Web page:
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September 23 @ 10:00 am - 12:00 pm
HIKE EVENT: New trail leads to waterfall at Paradise-Price Preserve
At 777 acres, Paradise-Price Preserve in northeastern Pennsylvania is fairly big and a relatively new conserved area. This summer, a dedicated crew from Paradise Township has cleared and blazed trails there – including a 5-mile round-trip path to the falls at Brodhead Creek.
On Saturday, Sept. 23, hike leader Carol Hillestad will show the way. The free guided hike is part of the Get Outdoors Poconos series. Another, shorter hike (one that doesn’t reach the falls) will be held Sunday, Sept. 24.
Terrain varies from an old fire road through cool glens, along a flat ridgetop, to a wide and well-marked trail. The open woods become large wetlands, and then the trail turns rocky. The effort is worth it, though, as the scenery opens up to Brodhead Creek below, with a low horseshoe waterfall tumbling over ledges of bedrock.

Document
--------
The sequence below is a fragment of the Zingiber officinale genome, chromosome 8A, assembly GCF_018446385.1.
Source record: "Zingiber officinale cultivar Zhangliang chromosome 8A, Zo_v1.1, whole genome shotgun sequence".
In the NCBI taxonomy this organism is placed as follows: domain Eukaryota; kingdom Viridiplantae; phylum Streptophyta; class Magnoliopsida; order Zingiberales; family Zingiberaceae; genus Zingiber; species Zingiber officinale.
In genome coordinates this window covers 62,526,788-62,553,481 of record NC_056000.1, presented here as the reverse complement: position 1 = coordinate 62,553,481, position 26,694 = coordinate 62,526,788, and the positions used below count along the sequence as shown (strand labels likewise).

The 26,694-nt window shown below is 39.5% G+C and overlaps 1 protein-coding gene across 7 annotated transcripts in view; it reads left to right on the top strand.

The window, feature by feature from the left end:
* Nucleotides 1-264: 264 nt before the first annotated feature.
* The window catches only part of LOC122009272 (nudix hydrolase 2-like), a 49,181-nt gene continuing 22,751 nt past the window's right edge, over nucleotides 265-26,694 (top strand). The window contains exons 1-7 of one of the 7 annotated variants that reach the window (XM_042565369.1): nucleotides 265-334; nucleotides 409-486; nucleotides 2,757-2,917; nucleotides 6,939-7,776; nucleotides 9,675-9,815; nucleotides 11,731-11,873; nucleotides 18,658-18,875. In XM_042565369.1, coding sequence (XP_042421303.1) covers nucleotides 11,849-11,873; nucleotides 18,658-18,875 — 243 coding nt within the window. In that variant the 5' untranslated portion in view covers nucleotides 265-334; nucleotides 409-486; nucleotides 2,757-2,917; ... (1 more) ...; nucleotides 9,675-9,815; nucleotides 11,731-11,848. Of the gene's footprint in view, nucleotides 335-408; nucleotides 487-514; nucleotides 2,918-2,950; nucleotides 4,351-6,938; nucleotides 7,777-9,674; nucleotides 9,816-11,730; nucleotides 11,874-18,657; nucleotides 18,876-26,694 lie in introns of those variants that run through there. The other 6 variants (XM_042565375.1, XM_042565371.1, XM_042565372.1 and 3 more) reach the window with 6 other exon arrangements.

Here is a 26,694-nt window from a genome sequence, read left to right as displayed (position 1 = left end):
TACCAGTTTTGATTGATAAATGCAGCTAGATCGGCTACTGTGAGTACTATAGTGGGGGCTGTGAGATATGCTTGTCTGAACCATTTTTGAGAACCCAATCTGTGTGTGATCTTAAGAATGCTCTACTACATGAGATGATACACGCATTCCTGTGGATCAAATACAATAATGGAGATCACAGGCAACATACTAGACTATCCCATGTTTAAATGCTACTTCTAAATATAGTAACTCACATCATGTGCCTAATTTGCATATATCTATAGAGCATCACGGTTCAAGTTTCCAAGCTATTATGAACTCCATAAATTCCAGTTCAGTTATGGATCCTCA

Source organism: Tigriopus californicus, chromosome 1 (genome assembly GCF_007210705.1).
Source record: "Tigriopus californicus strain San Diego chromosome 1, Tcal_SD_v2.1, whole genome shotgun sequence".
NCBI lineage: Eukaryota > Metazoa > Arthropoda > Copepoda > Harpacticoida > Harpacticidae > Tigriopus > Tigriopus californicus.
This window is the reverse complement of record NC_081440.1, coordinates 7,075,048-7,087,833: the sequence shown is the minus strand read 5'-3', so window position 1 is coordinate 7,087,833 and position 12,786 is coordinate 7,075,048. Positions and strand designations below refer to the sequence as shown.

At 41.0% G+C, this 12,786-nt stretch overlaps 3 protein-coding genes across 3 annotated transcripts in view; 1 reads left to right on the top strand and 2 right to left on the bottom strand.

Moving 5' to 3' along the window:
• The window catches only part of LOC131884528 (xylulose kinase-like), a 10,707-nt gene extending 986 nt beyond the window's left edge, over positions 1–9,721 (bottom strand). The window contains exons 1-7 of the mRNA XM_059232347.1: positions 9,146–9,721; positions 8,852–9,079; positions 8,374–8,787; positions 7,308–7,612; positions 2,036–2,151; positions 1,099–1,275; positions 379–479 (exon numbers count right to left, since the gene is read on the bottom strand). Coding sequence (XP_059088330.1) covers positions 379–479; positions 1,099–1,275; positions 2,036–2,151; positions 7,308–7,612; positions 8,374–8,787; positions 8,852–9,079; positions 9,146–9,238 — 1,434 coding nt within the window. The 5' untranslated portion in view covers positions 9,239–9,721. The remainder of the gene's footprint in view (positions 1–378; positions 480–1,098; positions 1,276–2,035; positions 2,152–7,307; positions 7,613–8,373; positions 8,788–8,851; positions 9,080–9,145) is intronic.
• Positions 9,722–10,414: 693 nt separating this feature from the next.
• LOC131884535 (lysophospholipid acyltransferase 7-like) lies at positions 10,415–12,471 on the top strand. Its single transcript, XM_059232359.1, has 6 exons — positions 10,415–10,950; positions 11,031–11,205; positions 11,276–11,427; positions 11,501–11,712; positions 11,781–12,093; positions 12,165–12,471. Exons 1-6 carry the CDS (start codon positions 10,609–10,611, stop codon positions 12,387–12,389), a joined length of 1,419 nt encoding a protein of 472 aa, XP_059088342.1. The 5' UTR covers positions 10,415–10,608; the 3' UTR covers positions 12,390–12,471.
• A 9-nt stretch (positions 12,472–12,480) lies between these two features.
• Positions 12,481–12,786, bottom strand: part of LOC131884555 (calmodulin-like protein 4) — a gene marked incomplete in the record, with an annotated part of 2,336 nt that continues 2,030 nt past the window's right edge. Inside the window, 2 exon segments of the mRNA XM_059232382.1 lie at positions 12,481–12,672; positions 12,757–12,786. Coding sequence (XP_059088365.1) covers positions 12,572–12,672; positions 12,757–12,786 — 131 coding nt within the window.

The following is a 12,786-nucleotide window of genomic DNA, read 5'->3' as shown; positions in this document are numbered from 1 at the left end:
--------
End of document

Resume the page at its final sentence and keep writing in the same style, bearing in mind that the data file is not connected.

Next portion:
Beavers have taken up residence there, and along the trail hikers may see bear scat, turkey feathers, grouse and a couple of deer stands.
IF YOU GO
Join hike leader Carol Hillestad for this challenging hike of about 5 miles. A shorter option will be offered (see below).
WHEN: 10 a.m. Saturday, September 23, 2017
WHERE: Meet at Paradise-Price Preserve, Henry’s Crossing Road. Take Route 191 in Paradise Valley to Cranberry Creek Road. From Cranberry Creek Road, take Henry’s Crossing Road. When you cross the railroad tracks, the trailhead is on your right. If you wish, bring a snack to enjoy at the falls.
SHORTER HIKE OPTION: An easy, 1-mile round-trip walk is planned for 10 a.m. Sunday, Sept. 24, 2017, at this preserve. No view of the falls, but we will see a large glacial split rock and enjoy a leisurely walk in the early fall woods.
COST: Free; registration is required.
INFORMATION: Call 570-839-1120 or 570-629-2727; email email@example.com. For information about this and other hikes in the free Get Outdoors Poconos series, go to brodheadwatershed.org/gopoconos. The hike series is administered by Brodhead Watershed Association and supported by a grant from the William Penn Foundation.